Profiles in Test: Steve Sandler
By way of background, Steve spent the late 1970s and early 1980s working on various projects for the US Space Shuttle program. During this time, he received a US patent for a magnetically modulated feed-forward power supply used on the F-16 airplane. In the 1990s he became product manager of Signal Technology Space Power, where, among other things, he was responsible for the analysis and testing of satellite electronics.
In 1993, he put on his entrepreneurial hat and founded Analytical Engineering Inc., a company specializing in the analysis of satellite systems. In 2000, he sold the company but continues as the acting CTO at the company, which is now known as AEi Systems LLC. AEi is known for troubleshooting/analyzing high-profile projects, such as the accelerator at CERN as well as nuclear power plants and GPS atomic clocks. In 2010, he founded S.M. Sandler Holdings (DBA Picotest), a company that specializes in high fidelity measurements of high-speed analog, power, and instrumentation equipment.
In 2012, Steve was accepted into the PhD program at the University of Reading in the UK and he is studying under Dr. Ali Shirsavar. He plans to graduate in 2016. This year, he was contracted to write his fifth book for McGraw-Hill on high-performance analog measurement (it is due out in 2014). He adds, “Most engineers know me for my authentic Italian pizza oven, and most companies prefer to meet with me at home (as that usually involves pizza).”
Janine Love (Janine): Where do you like to work?
Steve: My wife refers to my home lab as my man cave. She knows how important that room is to me, and is tremendously supportive of my efforts (and sometimes warns me I took on too much – do I listen? Nahhh, I just cry to her afterwards). I have been honing my skills for more than 35 years and continue to learn new things all the time. I love learning and teaching. I am fortunate to have a supportive wife that travels with me (on all the good trips).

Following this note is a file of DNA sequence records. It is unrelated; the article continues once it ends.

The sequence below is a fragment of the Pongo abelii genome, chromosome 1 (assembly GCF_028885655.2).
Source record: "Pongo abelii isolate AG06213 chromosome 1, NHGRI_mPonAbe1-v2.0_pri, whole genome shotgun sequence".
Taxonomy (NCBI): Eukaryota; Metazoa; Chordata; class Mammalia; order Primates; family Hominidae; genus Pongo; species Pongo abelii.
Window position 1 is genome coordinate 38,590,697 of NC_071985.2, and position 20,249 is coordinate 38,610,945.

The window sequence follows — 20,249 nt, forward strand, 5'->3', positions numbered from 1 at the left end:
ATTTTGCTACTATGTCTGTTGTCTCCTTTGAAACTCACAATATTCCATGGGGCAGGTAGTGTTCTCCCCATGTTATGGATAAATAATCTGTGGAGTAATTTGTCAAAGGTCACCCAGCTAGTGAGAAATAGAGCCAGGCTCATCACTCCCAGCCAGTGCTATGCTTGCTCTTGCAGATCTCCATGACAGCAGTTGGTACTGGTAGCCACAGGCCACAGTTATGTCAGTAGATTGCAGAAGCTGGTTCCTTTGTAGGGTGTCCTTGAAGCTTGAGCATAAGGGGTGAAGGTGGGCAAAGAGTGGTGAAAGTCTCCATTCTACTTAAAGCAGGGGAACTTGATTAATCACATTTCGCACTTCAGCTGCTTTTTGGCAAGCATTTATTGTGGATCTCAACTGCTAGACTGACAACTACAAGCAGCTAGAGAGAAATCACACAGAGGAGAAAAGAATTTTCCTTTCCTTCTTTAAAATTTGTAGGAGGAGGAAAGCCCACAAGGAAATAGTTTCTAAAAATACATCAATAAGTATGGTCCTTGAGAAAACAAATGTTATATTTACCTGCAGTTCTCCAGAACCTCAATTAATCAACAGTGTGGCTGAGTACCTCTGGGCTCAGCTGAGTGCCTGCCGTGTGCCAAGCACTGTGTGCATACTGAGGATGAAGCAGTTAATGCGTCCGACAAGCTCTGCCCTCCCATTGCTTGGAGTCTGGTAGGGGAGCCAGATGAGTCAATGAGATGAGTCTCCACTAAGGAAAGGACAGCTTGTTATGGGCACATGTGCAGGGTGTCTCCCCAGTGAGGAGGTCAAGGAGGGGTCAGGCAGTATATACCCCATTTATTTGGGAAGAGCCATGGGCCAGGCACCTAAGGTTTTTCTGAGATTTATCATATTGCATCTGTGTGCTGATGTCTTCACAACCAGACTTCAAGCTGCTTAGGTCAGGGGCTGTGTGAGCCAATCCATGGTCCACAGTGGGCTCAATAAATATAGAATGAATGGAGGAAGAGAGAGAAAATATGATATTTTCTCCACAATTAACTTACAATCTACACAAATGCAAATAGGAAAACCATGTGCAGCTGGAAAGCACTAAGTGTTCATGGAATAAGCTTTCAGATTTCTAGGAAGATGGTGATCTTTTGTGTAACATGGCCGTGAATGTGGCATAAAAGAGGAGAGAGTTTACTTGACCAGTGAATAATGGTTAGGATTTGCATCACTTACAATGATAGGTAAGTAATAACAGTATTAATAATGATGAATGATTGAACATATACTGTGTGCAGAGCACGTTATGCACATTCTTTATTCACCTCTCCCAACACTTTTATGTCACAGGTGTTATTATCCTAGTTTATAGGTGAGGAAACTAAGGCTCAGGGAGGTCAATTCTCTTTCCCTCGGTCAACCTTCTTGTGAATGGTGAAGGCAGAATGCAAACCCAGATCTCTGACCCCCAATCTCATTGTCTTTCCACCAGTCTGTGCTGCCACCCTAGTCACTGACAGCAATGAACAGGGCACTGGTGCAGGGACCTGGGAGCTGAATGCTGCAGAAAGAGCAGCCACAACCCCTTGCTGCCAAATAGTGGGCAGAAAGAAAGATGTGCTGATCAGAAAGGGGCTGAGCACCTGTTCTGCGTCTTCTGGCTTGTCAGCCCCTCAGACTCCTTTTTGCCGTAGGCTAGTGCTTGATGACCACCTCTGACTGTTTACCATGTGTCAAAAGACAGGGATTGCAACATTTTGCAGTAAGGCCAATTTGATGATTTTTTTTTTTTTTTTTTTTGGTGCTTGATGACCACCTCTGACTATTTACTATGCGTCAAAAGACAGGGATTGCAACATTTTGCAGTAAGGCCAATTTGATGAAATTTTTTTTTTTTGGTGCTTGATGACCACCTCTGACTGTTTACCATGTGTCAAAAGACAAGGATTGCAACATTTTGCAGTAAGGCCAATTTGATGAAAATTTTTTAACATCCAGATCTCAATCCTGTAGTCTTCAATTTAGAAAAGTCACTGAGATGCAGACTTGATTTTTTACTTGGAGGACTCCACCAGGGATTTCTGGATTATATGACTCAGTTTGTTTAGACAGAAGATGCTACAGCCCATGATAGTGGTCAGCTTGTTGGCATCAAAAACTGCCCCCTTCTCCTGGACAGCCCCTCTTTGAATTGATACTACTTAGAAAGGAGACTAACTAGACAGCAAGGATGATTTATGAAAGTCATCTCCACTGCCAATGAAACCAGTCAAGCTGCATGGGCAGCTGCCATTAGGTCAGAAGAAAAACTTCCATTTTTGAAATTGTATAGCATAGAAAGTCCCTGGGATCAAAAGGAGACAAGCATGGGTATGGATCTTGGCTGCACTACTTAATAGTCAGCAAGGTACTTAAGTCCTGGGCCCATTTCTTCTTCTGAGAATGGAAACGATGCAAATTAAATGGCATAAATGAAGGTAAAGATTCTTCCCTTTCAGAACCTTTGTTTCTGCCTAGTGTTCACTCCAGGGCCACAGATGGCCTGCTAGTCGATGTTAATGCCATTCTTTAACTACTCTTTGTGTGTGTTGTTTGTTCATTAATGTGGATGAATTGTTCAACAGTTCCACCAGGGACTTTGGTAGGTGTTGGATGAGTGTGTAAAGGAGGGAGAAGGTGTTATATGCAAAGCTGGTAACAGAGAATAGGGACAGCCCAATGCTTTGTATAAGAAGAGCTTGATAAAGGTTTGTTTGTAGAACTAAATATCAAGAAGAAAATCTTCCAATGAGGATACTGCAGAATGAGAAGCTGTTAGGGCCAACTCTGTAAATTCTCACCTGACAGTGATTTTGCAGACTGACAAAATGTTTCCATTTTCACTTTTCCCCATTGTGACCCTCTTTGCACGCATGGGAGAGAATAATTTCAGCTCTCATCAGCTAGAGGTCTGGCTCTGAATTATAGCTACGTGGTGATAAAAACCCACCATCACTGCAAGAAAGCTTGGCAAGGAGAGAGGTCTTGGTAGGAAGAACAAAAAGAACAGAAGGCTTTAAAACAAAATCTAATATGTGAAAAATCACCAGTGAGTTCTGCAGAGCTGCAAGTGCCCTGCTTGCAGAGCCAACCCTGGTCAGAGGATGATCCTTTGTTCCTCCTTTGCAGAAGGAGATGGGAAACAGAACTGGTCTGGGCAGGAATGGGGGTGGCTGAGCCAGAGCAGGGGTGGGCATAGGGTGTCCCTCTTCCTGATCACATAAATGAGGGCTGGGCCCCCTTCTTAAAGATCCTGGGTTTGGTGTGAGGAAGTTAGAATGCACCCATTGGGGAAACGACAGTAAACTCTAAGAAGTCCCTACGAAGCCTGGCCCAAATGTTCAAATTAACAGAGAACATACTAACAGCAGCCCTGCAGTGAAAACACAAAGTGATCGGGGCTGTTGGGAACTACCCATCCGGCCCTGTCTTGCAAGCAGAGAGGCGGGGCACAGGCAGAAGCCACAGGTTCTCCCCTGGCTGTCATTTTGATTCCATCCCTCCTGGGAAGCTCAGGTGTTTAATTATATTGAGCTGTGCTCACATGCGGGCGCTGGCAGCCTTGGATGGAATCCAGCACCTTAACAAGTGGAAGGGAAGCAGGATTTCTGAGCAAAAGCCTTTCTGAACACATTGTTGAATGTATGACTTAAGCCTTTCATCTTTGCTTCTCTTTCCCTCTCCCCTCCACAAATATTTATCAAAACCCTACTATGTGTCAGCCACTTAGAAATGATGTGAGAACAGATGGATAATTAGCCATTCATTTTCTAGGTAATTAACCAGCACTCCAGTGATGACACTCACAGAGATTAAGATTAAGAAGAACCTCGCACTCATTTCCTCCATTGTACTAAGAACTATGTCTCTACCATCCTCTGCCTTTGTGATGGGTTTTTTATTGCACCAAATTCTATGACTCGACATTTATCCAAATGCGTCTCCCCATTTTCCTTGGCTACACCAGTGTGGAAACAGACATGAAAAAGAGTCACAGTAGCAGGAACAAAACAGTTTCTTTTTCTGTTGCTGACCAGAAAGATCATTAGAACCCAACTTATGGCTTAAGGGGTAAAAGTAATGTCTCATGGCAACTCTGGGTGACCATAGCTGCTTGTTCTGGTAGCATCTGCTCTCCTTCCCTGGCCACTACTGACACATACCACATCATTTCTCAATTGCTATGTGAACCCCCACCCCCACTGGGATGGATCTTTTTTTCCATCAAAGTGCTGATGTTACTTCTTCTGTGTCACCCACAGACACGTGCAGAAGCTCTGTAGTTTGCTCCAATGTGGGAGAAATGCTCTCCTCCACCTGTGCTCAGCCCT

Janine: Tell me a cool troubleshooting story…?
Steve: My dad is a retired engineer in FL. AEi got a call about a nuclear power plant shutdown in FL, and I was asked to troubleshoot it and get the reactor started. I asked “why me?” and they said because I am an expert in both nuclear and power and they had plenty of both. It was Father’s Day. I had my dad go to the power plant and I spent 24 hrs on the phone with him troubleshooting the power plant. When we got it started, he asked me how I know I could fix it, especially long distance. I confessed that I didn’t know but I couldn’t let THEM know that!
Janine: Your early career was heavily influenced by “space,” how do your experiences then shape the engineering decisions you make now?
Steve: The space background taught me early about the tradeoffs of risk and reward. Every decision I make in engineering, and in my personal life as well, considers the risk, the likely outcome and the worst perceived outcome. This process allows you to take risks, but only if you perceive a sufficient reward and can tolerate the worst perceived outcome.
Janine: Can you give me an example?
Steve: Sure: Do I interview with Janine Love? Rewards – Great PR, support for a publication I like and read. Risks – I get so many emails and calls as a result that I have to add staff. (Oh, wait, that could be a reward) Worst Case Downside – Can’t think of one. Outcome – Here we are…Another example: new cell phone; should I choose a Blackberry Q10 or Samsung S4? Rewards- Blackberry, I have used for years, mine is low on memory and very slow. New phone will be faster with more memory. Risks – I choose the wrong phone, it doesn’t work for me and I have to go back to my Bold 9700 or buy yet another phone. Worst Case downside? I lost $600 on a phone. Outcome – Have a shiny Q10 and I LOVE it!
Janine: How did you get started in test?
Steve: In the late 1970s I was going to school for my engineering degree and also working. There was an opening for someone in the development lab to do the testing for the space shuttle projects. I took the job and learned a lot “on the job.” Later on in the late 1980s, I became heavily involved in SPICE modeling. When I couldn’t make models agree with the data, I started acquiring my own data. I learned that a great deal of published data is incorrect, so I always perform measurements myself and often give lectures on proper measurement techniques. I’m currently writing a book for McGraw-Hill on the subject, due out in 2014.